Drought-Tolerant Crops? Targeting Carbon May Be the Way Forward

by | Nov 8, 2017

Research shows that the secret to crop drought resilience may lie within a sugar-signalling pathway.

With the demand to feed the continually booming population, the need to surmount many agricultural concerns is of great importance.

The current major restriction on global crop yields is drought, with crop breeding not yet deemed beneficial with only one drought-tolerant genetically modified (GM) crop existing on the market. A predictable fact, given the complexity of controlling such a multigene trait.

Griffiths and Paul suggest a certain sugar-signalling pathway could instead be the goal to overcome this agricultural problem for global crops. This answer could kill two birds with one stone, by improving both crop resistance to drought and other stresses, along with increasing crop productivity. With this mechanism being underutilized in crops, there is room for modification by genetic modification, natural variation and a new chemical approach that is explained in an Open Access article here.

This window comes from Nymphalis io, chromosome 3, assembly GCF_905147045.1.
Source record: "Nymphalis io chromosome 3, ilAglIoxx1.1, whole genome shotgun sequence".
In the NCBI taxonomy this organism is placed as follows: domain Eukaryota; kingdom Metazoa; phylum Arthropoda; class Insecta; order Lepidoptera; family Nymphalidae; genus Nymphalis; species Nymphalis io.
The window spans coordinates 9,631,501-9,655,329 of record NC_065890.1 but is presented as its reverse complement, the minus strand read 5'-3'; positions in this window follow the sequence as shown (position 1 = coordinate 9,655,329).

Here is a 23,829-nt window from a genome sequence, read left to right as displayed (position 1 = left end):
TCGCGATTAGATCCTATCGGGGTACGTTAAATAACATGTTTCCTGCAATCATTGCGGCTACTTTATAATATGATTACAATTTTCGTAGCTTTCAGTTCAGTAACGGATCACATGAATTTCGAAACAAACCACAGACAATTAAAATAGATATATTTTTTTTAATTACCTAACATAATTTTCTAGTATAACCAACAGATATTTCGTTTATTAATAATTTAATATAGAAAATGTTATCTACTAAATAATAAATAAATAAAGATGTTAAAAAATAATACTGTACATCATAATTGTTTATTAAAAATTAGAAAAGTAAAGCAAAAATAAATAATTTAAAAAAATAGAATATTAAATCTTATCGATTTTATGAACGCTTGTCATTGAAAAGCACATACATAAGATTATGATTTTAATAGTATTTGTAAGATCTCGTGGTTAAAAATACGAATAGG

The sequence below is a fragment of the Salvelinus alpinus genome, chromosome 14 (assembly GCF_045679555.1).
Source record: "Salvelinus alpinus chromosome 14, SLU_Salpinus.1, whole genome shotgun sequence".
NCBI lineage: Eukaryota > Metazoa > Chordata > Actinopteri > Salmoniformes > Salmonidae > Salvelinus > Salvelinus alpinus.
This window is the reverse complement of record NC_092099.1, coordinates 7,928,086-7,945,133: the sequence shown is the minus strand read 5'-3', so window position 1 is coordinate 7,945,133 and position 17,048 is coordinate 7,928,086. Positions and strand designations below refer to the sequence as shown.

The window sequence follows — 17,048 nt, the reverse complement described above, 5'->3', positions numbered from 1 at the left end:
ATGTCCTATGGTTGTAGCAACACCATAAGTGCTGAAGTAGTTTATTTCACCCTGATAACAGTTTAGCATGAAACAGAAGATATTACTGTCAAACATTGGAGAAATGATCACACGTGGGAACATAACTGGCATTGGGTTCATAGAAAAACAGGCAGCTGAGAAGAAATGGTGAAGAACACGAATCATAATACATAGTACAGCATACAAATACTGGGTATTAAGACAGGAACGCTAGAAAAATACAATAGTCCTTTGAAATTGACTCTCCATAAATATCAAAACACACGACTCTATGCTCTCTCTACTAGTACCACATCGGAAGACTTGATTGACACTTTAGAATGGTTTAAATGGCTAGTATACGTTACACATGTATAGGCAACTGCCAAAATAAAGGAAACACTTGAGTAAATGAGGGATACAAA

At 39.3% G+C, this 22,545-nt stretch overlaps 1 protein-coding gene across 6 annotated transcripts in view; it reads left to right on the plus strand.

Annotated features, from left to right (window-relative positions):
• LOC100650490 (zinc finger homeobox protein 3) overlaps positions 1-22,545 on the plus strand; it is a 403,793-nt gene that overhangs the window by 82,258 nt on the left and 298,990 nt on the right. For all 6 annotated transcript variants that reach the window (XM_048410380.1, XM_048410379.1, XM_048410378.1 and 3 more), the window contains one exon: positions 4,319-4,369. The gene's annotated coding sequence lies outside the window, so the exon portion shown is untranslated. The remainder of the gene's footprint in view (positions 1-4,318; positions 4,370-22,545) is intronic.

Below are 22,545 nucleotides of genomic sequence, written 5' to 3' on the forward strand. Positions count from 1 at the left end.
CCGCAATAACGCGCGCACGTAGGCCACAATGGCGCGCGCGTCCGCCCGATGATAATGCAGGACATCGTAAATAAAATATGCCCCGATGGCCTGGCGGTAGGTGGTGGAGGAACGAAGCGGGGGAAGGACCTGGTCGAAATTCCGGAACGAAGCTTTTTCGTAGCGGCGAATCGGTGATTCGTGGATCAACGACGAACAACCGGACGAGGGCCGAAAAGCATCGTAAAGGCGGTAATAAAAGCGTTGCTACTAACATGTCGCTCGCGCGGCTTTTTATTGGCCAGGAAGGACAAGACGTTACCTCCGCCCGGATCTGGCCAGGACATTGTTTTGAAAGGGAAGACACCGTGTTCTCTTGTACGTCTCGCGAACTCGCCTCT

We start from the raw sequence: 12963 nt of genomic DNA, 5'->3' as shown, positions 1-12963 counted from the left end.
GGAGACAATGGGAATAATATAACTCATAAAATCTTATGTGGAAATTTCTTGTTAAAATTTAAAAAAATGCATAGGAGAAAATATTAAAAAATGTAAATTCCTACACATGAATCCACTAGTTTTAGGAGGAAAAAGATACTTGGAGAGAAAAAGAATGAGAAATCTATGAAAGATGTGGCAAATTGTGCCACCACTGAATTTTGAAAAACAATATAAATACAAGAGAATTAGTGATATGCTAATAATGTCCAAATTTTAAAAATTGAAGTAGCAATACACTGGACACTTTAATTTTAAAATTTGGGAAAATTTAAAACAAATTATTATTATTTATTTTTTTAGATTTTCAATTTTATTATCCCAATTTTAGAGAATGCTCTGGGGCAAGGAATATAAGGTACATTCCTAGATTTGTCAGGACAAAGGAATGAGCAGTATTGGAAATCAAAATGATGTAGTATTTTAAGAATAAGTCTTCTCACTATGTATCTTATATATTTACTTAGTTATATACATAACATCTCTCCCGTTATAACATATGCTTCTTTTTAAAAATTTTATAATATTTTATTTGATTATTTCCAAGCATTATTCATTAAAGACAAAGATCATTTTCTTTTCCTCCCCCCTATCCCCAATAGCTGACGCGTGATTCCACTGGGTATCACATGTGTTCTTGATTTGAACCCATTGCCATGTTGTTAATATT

Although targeting carbon may not be the obvious mechanism in overcoming drought, this perspective highlights the importance in understanding fundamental crop science in order to overcome certain agricultural problems.


Read more research like this in the Journal of the Science of Food and Agriculture.

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